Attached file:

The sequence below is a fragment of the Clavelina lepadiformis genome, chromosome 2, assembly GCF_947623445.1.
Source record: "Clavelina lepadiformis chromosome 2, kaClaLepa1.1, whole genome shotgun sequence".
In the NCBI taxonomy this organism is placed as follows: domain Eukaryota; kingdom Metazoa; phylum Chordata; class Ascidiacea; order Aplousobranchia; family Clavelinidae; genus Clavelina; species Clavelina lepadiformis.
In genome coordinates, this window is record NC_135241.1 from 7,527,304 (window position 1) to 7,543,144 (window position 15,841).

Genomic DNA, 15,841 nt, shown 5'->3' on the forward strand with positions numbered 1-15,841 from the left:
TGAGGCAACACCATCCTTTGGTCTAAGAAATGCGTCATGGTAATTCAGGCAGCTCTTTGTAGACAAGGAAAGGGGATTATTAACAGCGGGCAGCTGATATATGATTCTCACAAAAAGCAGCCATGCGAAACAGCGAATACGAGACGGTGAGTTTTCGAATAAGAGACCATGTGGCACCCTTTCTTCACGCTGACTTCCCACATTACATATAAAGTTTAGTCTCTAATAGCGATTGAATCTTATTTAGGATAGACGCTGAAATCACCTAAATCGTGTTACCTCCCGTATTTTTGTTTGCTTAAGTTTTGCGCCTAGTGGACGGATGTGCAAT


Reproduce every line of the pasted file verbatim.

The sequence below is a fragment of the Clavelina lepadiformis genome, chromosome 2, assembly GCF_947623445.1.
Source record: "Clavelina lepadiformis chromosome 2, kaClaLepa1.1, whole genome shotgun sequence".
In the NCBI taxonomy this organism is placed as follows: domain Eukaryota; kingdom Metazoa; phylum Chordata; class Ascidiacea; order Aplousobranchia; family Clavelinidae; genus Clavelina; species Clavelina lepadiformis.
In genome coordinates, this window is record NC_135241.1 from 7,527,304 (window position 1) to 7,543,144 (window position 15,841).

Genomic DNA, 15,841 nt, shown 5'->3' on the forward strand with positions numbered 1-15,841 from the left:
TGAGGCAACACCATCCTTTGGTCTAAGAAATGCGTCATGGTAATTCAGGCAGCTCTTTGTAGACAAGGAAAGGGGATTATTAACAGCGGGCAGCTGATATATGATTCTCACAAAAAGCAGCCATGCGAAACAGCGAATACGAGACGGTGAGTTTTCGAATAAGAGACCATGTGGCACCCTTTCTTCACGCTGACTTCCCACATTACATATAAAGTTTAGTCTCTAATAGCGATTGAATCTTATTTAGGATAGACGCTGAAATCACCTAAATCGTGTTACCTCCCGTATTTTTGTTTGCTTAAGTTTTGCGCCTAGTGGACGGATGTGCAAT